- What is heart failure?
- Who can have heart failure?
- What causes heart failure?
- What are the symptoms of heart failure?
- How can doctors tell if I have heart failure?
- Can my doctor treat my heart failure?
- What types of medicines can treat heart failure?
- What can I do if I have heart failure?
- Try to be more comfortable
- Manage your medicines
- Keep in touch with your doctor or health care team
- Have a healthy lifestyle
- How can I prevent heart failure?
- Resources In This Article
(Congestive Heart Failure)
Heart failure is when your heart doesn’t pump blood as well as it should. It doesn’t mean your heart has stopped (that's called cardiac arrest).
Your heart pumps blood to carry oxygen and nutrients to the rest of your body
If you have heart failure, your heart pumps less blood
That causes fluid to back up in your lungs and other body parts
Extra fluid in your lungs makes it hard to breathe
Extra fluid in your legs makes them swell
If your kidneys don’t get enough blood, they make less urine so the body has more fluid
That extra fluid makes your heart work even harder
Then, your heart failure can get even worse
The extra fluid in your body is called “congestion.” That’s why heart failure is sometimes called “congestive heart failure.”
Anyone can have heart failure, even young children (especially children born with a heart defect). However, it’s much more common in older people, because:
Any problem that makes your heart weak or stiff can cause heart failure. Common examples of such problems are:
Other problems that can cause heart failure are an irregular heart rhythym, low number of red blood cells (anemia), thyroid gland problems, and heart muscle infections.
Most disorders cause heart failure only after many years. However, some disorders, such as a major heart attack, can cause heart failure quickly.
Often, a person’s heart failure has more than one cause.
Symptoms usually develop slowly. At first you may feel out of breath only when you climb stairs and notice only a little leg swelling at the end of the day. Later, you may feel out of breath or tired when you do ordinary activities. When heart failure is severe, you may be out of breath even sitting in a chair and have a lot of leg swelling all the time.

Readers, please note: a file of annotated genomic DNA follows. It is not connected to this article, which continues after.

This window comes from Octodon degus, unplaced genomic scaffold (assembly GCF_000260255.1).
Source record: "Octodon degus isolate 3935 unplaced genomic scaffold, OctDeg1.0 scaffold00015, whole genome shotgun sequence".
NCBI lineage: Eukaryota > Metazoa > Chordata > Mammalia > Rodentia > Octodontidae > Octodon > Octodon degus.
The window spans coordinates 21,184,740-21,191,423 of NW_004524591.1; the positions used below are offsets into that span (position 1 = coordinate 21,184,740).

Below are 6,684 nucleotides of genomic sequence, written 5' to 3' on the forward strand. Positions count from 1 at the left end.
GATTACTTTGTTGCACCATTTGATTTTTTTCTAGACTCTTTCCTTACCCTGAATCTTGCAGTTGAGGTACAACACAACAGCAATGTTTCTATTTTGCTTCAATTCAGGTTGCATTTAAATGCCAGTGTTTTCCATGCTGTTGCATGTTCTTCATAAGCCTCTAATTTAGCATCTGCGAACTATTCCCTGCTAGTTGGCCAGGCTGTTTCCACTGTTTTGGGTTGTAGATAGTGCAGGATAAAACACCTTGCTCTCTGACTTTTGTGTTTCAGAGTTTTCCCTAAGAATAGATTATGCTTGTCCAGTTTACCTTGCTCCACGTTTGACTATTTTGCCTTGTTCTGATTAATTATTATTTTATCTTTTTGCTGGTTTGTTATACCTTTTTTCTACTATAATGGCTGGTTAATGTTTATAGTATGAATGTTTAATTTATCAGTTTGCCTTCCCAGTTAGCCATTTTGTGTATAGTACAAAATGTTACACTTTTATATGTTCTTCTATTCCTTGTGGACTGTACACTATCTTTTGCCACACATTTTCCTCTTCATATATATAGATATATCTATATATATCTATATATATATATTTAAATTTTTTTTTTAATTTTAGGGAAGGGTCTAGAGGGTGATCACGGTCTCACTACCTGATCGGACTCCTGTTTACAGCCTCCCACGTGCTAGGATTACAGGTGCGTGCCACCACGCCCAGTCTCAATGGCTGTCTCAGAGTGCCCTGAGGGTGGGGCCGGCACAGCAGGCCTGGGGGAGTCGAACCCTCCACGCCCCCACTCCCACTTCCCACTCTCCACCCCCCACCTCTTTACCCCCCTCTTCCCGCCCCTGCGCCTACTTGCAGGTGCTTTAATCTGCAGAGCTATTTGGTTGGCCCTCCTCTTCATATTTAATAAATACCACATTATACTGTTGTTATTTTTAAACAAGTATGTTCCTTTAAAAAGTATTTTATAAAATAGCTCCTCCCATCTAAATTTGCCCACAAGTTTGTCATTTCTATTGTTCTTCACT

Doctors first suspect heart failure based on your symptoms. To make sure they’re right, they’ll do a physical exam, a chest x-ray, and tests to tell how well your heart is working. Common heart function tests are:
Electrocardiography: a quick, painless, and harmless test that measures your heart’s electrical function
Echocardiography and Other Ultrasound Procedures (also called an echo): a type of ultrasound that uses sound waves to create a video that shows how well your heart is pumping and how well your heart’s valves are working
There are many different types of medicines that help treat heart failure. Some of the more common types are:
ACE inhibitors: widen your blood vessels to lower blood pressure so your heart doesn't have to work as hard, and help your kidneys get rid of extra water
Beta-blockers: slow your heart rate so your heart doesn't have to work as hard, and can help a stiff heart relax so it fills with blood better
Diuretics (water pills): help your kidneys get rid of the extra water by making you urinate more
If you have very bad heart failure that isn’t responding to medicines, doctors may suggest a heart transplant or a mechanical device that helps pump blood.
Weigh yourself every day (use the same scale at the same time of day while wearing a similar amount of clothing) and write down your weight so you know if you are retaining too much fluid
Pay attention to your symptoms each day
If your weight increases by more than a few pounds or your symptoms start to get worse, let your health care team know